NSE bets on tech sector to end listing drought
Nairobi Securities Exchange (NSE) has seen the number of listed companies fall after seven were either suspended or delisted in the recent past, latest Capital Markets Authority quarterly bulletin reveals.
National Bank of Kenya, Kenya Airways, Deacons East Africa, Athi River Cement and Kenol Kobil are some of the companies that are no-longer active on the exchange for various reasons.
Lack of interest in listing by private companies is a challenge that NSE and Capital Markets Authority (CMA) have had to contend with for long and the new NSE chairman, Kiprono Kittony, is already scratching his head over this.
In 2013, NSE launched the Growth Enterprise Market Segment (GEMS) to attract small and medium-sized enterprises (SMEs) and enable them to raise operating capital, while benefiting from increased profile and liquidity.
The initiative, however, has only managed to attract five firms since then, compared to an annual projection of at least three companies.
These are Atlas, Flame Tree, Home Afrika, Kurwitu, and Nairobi Business Ventures.
In 2017, the bourse introduced the Exchange Traded Fund whose counters have had little activity.
However, they have been unable to surf the high waves at the bourse with some of them such as Atlas drowning while Kurwitu has posted losses year-after-year.
Property developer, Home Africa’s share price remains a source of pain for its founders and investors .
Kittony has been looking for ways to attract new listings and one of his targets is technology stocks. He has already met ICT Cabinet Secretary Joe Mucheru over the matter.
“The two explored key initiatives to support the listing of firms in the tech sector,” NSE said without disclosing much.
Kenya has witnessed a rapid growth of tech companies in the last 10 years, some of which are valued at billions but they are not listed and those interested tend to look outside Kenya.
A survey of 200 SMEs commissioned by the Capital Markets Authority found that firms that qualify as potential issuers do not know the benefits of listing and why corporate governance is important.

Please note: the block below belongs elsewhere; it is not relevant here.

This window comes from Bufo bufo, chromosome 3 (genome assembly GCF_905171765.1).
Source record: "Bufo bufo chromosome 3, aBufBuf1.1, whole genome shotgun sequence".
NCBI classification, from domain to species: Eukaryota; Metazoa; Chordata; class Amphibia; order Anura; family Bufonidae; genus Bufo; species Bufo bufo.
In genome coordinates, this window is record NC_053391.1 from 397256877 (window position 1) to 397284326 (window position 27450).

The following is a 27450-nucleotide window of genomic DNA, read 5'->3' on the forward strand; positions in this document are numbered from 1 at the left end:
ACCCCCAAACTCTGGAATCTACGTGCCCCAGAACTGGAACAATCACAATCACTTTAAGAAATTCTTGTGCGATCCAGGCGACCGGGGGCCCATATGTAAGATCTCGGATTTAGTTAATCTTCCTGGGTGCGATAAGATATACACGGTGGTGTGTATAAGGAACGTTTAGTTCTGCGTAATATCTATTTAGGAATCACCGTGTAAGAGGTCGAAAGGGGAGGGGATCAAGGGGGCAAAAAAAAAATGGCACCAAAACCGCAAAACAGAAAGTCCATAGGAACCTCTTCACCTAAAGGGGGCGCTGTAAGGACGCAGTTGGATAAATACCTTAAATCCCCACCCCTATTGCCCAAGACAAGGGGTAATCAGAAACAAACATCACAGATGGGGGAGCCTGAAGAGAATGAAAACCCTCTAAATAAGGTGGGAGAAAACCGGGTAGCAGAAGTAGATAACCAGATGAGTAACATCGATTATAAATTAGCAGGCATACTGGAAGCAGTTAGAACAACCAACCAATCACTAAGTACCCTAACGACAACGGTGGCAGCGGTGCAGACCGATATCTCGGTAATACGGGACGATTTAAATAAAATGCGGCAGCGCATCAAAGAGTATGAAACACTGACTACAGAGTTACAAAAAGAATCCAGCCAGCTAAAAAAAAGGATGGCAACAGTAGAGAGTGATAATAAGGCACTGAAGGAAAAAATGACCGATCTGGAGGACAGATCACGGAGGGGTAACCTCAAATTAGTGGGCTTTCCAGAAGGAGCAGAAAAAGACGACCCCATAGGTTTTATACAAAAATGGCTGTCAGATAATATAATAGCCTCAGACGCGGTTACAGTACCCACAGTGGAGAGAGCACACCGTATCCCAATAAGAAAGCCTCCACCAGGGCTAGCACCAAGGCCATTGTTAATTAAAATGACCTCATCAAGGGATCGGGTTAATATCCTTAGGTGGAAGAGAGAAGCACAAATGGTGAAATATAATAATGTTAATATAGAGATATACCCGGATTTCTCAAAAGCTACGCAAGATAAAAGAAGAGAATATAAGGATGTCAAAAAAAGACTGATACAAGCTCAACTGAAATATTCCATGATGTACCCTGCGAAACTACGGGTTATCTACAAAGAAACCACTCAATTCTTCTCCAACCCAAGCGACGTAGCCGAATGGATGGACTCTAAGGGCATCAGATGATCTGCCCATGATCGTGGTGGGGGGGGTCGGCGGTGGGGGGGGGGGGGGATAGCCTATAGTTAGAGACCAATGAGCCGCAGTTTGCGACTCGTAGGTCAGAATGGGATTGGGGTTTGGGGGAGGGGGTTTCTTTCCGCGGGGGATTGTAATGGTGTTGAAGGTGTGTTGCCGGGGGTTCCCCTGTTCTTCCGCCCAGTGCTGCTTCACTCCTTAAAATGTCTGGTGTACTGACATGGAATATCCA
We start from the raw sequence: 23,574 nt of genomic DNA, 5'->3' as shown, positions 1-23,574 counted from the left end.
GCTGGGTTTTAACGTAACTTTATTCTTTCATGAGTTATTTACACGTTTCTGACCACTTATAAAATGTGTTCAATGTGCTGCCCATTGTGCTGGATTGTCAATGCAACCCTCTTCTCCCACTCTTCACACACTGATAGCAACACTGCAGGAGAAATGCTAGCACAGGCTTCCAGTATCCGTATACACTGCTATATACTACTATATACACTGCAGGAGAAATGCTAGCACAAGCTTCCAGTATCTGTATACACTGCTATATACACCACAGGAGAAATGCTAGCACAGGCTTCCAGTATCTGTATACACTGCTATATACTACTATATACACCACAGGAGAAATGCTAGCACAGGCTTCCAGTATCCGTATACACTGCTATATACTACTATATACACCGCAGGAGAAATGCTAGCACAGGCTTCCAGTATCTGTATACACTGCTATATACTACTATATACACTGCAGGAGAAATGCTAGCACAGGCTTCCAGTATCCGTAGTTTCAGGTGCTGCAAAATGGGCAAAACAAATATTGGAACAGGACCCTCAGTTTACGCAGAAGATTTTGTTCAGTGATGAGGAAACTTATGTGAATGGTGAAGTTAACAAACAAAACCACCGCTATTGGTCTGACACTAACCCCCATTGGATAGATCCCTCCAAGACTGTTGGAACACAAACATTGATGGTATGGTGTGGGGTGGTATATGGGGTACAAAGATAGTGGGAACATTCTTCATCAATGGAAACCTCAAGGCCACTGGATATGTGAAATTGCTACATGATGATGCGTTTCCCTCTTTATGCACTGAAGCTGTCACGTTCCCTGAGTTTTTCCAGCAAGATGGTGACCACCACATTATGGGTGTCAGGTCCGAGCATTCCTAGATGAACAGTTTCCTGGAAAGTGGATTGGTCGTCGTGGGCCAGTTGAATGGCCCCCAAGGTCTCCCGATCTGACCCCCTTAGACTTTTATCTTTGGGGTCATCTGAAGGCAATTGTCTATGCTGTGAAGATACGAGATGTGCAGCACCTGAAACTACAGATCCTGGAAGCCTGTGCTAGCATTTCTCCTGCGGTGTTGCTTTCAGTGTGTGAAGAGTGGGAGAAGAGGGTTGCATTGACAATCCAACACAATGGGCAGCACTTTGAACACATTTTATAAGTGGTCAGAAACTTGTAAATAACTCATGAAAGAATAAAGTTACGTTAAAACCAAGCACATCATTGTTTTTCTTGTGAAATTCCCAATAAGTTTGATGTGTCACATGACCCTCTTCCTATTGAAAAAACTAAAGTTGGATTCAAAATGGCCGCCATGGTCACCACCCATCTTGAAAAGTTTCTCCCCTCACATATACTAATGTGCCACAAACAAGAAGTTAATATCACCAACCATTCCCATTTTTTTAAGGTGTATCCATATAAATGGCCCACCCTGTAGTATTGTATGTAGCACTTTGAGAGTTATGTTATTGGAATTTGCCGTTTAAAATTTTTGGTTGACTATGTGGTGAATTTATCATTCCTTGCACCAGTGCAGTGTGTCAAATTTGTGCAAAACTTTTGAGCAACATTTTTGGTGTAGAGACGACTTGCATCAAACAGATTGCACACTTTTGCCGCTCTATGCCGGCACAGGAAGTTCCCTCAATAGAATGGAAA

The study recommended that the authority should relook at the costs associated with the implementation of corporate governance framework within SMEs with a view to make it more affordable.
The 200 SMEs were chosen from the KPMG top 100, NSE IBUKA firms from CMA, companies under LSE watch, accelerator incubator, EAVCA and KAM.
The findings indicated that 77 per cent of the firms surveyed had over Sh10 million annual turnover and over 63 per cent have been making profits in the last three years, a condition that makes them viable for listing.
The survey also established that 38 per cent of the respondents were not aware of corporate governance requirements and 28 per cent indicated that it was expensive to implement corporate governance practices in their enterprises.
“Also, it would be necessary to tailor-make a corporate governance framework for SMEs aiming to unlock the challenges highlighted by the respondents,” the study recommended.
The code of corporate governance focuses on the interaction among three key decision-making institutions: shareholders, a board, and management.
It was developed by CMA to ensure safety of investors’ funds.Unwillingness to lose control of a company and having to shoulder pressure of share price fluctuations are some of the reasons SMEs especially family businesses don’t want to list.